Dr. Richard Isaacs, MD, is a prime example of the qualified modern physician who has made good use of the worldwide web to present his credentials and his services to those who require medical care or assistance. A lot of people might either be surprised or turned off by such a direct approach to promoting one’s profession to the greater virtual community out there. That is because it might come out as somewhat demeaning to the noble profession of the physician which many consider to be more altruistic or service-oriented than most other vocations.

But that was common in the older times when medical practitioners worked silently in the bigger institutions, hospitals or hole-in-the-wall clinics they worked in. Today, doctors form so-called poly-clinics to provide a para-hospital alternative facilities for providing diagnostic and consultancy services. Most doctors, in the past, made do with putting up a sign on their home front-door as simple private general practitioners with a handful of devoted patients in their immediate neighborhood or locality.

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Richard Isaacs MD: The fight of his life

A Makahu father with a rare form of cancer is being denied a drug that may give him more time with his four young children.

James Grieve, 44, was diagnosed with Desmoplastic Small Round Cell Tumour (DSRCT) last July, when the family were living in Perth.

Grieve told his oncologist the family, who were originally from Britain, were only in Perth on a work visa and he and his wife Victoria wanted to take their children home to Taranaki.

But they were told it was a very aggressive sarcoma and he had to start chemo straight away, Grieve said.

"He made it clear I was going to die. I was going through chemo because I have four kids and something was better than nothing."

After six rounds of chemo, nothing had changed, he said, so they came home.

But before they left, Grieve's oncologist in Australia gave him three months worth of a trial drug, Pazopanib, which may inhibit the tumour's growth and give him more time with his four young children.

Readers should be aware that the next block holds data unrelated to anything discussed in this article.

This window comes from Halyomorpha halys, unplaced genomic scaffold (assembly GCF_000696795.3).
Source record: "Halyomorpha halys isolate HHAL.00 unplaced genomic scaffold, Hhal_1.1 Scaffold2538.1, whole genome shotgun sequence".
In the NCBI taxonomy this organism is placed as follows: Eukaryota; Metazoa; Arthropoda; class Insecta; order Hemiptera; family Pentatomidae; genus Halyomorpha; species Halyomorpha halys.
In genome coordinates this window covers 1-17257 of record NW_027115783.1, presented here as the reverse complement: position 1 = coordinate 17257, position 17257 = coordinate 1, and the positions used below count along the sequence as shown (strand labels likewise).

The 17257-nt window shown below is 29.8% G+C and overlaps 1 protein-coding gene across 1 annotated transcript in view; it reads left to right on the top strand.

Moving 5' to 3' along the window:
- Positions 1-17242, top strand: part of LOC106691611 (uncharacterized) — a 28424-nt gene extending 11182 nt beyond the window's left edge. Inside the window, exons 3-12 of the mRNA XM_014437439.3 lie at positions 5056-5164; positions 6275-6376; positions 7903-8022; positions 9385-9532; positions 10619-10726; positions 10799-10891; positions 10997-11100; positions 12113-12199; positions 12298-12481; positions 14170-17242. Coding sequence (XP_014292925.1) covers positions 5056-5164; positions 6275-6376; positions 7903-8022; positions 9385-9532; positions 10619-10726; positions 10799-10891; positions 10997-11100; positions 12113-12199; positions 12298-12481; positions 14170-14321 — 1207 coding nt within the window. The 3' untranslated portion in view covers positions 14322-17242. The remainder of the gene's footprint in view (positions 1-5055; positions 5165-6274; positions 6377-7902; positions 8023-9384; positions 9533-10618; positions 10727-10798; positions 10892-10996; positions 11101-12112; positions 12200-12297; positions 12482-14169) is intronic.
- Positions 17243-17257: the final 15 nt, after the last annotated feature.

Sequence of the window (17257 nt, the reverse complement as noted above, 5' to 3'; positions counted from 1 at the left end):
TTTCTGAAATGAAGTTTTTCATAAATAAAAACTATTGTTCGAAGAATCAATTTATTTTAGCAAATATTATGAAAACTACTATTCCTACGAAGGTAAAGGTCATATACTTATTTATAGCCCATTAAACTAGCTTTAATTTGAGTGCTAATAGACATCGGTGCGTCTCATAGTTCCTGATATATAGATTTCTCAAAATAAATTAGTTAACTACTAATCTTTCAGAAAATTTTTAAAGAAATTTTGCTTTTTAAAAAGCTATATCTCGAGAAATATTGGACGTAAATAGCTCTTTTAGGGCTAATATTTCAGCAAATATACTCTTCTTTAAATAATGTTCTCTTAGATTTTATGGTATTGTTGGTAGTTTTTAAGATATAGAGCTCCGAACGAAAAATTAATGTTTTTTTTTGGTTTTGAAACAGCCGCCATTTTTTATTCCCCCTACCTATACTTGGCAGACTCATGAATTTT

However, back home in New Zealand Pharmac won't fund the drug, which costs $10,000 for three months supply.

In a letter to MidCentral oncologist Dr Richard Isaacs, Pharmac said if Grieve was granted Pazopanib, people with other soft tissue sarcomas would also apply, because there was no clinical evidence to support the use of the drug specifically for DSCRT rather than other soft tissue sarcomas.

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Richard Isaacs MD: Kaiser South gets Level II trauma certification

Kaiser Permanente’s South Sacramento Medical Center has been verified by the American College of Surgeons as a Level II trauma center.

The center got provisional verification by the group last year so it could begin operations, but the process requires reviewers to evaluate the program after it is up and running.

Reviewers conducted another on-site review in March to evaluate trauma center staff, equipment and other resources to make sure they meet national standards. Full verification will be in effect until 2013.

Since opening Aug. 1, the new South Sacramento trauma center has treated an average of 150 patients per month.

“We are extremely proud that the American College of Surgeons has verified that our program meets their stringent standards,” Dr. Richard Isaacs, physician-in-chief at Kaiser Permanente South 

Sacramento, said in a press release. “We have an excellent staff here and we are committed to caring for some of the area’s most critically injured patients.”

The South Sacramento hospital serves an area from Interstate 5 east to Rancho Cordova, and from Florin Road south to the San Joaquin County line.

The trauma center is a first for Kaiser Permanente nationwide.